A Feeling or a Thought -- Which?

The month of February resides in the midst of the year's coldest, most cheerless season. Yet in the center of this lunar period is a most phenomenal day of warmth, affection, and love. You guessed it!  It's the day of the heart: Valentine Day!

We send cards to our beloved friends as a touch of affection during an otherwise gloomy, over-cast sky. Are we truly successful, however, at shifting from our mind to our heart? For instance, is a Hallmark card sent by mail necessarily an expression of the heart? Maybe -- but maybe not! It may in fact be a way of avoiding an intimate contact with our deepest feelings.

Gary Zukav writes in Seat of the Soul:

  "It is not easy to express what is inside you, especially that which
   makes you feel vulnerable or painful or angry or upset. (Also)
   without an awareness of our feelings we cannot experience
   compassion (nor) reverence. (Moreover,) if we are not intimate
   with our emotions, we cannot perceive the dynamics that lie
   behind emotions,  the way that these dynamics work,  and the 
   ends that they serve."

Often, what is considered to be a feeling is actually a thought. Even if emotionally charged and dramatically presented, is it from the heart or about the heart?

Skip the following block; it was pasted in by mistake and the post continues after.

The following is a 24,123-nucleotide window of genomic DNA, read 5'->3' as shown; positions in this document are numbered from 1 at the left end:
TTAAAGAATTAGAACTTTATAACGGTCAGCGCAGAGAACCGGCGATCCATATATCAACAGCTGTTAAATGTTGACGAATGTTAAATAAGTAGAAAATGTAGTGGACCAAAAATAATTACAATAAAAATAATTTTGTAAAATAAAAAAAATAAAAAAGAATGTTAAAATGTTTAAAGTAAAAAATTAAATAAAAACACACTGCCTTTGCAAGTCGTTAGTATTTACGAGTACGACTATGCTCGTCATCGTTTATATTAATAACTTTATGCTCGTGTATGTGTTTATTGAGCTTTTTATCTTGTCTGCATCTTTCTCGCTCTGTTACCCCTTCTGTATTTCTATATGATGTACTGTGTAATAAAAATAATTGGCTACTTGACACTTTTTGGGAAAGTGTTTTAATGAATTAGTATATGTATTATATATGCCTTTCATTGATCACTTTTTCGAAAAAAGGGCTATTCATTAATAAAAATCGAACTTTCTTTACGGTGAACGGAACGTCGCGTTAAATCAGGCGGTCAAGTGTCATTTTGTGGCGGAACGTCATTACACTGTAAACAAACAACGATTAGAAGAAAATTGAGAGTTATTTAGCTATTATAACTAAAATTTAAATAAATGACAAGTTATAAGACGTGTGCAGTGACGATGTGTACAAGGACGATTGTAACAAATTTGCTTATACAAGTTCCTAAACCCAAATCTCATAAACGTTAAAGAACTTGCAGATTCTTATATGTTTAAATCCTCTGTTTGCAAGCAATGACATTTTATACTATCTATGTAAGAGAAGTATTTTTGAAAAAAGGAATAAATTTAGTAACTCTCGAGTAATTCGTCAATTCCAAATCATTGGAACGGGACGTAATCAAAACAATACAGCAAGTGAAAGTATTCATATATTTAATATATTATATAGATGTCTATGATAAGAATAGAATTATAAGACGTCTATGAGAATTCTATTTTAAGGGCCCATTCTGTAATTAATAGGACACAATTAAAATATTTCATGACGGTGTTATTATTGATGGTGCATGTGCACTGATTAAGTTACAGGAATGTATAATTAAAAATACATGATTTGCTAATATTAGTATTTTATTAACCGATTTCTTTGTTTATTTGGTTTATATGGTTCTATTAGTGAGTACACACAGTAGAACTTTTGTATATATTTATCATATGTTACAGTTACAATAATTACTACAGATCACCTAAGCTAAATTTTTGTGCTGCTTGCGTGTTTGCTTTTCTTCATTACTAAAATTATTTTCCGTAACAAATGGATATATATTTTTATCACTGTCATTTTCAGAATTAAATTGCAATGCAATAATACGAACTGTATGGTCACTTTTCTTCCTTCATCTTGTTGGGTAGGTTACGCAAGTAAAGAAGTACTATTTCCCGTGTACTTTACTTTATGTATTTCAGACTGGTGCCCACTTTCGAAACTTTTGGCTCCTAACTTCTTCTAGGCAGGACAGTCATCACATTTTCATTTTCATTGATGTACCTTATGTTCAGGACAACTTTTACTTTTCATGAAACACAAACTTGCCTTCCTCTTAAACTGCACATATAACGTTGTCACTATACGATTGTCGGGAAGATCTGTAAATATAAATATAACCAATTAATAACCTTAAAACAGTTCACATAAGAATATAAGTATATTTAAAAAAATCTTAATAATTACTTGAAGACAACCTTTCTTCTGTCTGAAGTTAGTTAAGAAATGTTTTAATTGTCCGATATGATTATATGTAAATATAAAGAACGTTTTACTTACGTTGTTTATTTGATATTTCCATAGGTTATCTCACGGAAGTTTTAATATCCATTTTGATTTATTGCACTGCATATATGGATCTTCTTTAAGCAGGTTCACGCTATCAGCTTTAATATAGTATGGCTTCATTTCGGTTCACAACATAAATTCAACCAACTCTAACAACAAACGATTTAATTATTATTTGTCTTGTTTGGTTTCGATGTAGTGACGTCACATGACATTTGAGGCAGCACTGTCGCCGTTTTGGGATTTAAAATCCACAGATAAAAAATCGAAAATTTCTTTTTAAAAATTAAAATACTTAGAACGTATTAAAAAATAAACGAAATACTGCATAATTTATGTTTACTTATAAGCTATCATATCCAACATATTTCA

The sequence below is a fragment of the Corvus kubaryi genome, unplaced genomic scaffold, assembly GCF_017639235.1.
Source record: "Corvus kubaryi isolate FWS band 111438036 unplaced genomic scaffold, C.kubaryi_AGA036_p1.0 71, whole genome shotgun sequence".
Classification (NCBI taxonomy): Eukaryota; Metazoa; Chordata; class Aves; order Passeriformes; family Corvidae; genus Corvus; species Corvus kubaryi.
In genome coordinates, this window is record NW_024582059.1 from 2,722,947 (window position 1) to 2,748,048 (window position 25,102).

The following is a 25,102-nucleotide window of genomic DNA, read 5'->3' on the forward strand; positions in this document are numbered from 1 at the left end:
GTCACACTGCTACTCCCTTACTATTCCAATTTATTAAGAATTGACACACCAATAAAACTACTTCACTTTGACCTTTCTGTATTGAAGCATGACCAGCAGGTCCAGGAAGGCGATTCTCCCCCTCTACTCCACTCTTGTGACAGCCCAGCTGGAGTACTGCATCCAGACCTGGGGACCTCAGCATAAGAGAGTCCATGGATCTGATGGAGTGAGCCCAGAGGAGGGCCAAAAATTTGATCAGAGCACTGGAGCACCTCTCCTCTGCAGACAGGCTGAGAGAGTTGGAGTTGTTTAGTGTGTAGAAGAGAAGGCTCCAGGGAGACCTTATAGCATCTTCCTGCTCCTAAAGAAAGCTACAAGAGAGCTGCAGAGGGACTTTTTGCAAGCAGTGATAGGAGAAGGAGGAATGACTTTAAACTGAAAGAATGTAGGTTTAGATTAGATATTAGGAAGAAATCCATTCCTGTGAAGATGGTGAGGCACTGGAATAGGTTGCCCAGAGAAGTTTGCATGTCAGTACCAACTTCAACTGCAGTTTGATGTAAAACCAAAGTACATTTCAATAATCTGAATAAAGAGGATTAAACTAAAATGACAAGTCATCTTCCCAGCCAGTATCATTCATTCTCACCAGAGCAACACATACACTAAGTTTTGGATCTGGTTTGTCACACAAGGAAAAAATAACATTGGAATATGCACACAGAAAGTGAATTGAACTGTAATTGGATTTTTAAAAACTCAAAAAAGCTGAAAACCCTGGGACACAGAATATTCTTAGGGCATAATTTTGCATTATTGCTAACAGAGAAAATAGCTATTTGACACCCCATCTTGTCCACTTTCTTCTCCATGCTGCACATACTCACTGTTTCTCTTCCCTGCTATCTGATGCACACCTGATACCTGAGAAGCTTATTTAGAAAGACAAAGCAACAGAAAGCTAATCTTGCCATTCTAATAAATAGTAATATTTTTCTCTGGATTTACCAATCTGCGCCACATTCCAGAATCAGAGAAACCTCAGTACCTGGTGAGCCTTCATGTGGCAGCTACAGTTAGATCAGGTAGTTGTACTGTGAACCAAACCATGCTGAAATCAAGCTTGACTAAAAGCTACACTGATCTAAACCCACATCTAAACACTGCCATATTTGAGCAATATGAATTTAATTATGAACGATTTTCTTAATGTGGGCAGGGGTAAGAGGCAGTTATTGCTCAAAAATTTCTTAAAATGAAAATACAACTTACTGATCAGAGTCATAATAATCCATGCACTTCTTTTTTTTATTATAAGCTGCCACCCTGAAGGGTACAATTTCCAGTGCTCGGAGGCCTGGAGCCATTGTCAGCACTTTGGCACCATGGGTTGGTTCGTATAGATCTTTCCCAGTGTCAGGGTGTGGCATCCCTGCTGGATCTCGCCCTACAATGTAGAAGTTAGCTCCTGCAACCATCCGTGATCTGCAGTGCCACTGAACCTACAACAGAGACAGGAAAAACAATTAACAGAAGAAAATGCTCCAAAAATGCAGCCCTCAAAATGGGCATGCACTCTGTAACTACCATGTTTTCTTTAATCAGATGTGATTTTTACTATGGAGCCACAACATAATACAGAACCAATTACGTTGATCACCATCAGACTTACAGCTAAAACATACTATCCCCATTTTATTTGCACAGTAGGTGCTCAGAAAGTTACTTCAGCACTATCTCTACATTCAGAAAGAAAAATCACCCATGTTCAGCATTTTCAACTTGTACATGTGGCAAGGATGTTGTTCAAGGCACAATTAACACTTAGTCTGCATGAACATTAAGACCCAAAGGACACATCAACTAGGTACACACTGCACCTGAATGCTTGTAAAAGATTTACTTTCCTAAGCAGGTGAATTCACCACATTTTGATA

While counseling a person in a crisis, I might ask, "How do you feel about this?" The response is often a conditioned reaction from the head. It is a rationalization of the mind -- not an expression of the heart. A feeling requires no defense or proof. It's energy flows through your body, not your head. It's a happening -- not its explanation.

When a repressed emotion explodes through the cracks and crannies, what does it tell us? That a fearful and controlling mind has tried to protect the heart by preventing its release.

How 'bout you? Do you understand this most subtle, yet significant difference between thoughts and feelings? Are you in touch with your feelings? Consider these five pairs of comments. One of the two is most likely from the heart and the other from the intellect. Can you recognize which is which?

  1.   You know I care so very, very much about you.
  I care about you.

  2.   I want to thank you for helping.
Thanks for helping.

  3.   You hurt me and mad me angry!
  I feel angry and hurt!

  4.   You make me feel so happy.
  I am happy being with you.

  5.   I think I love you.
  I love you.

From my heart to your heart, Happy Valentine Day!

Authored by Reverend Virgil Brewer at Unity Chapel
January 1, 2008

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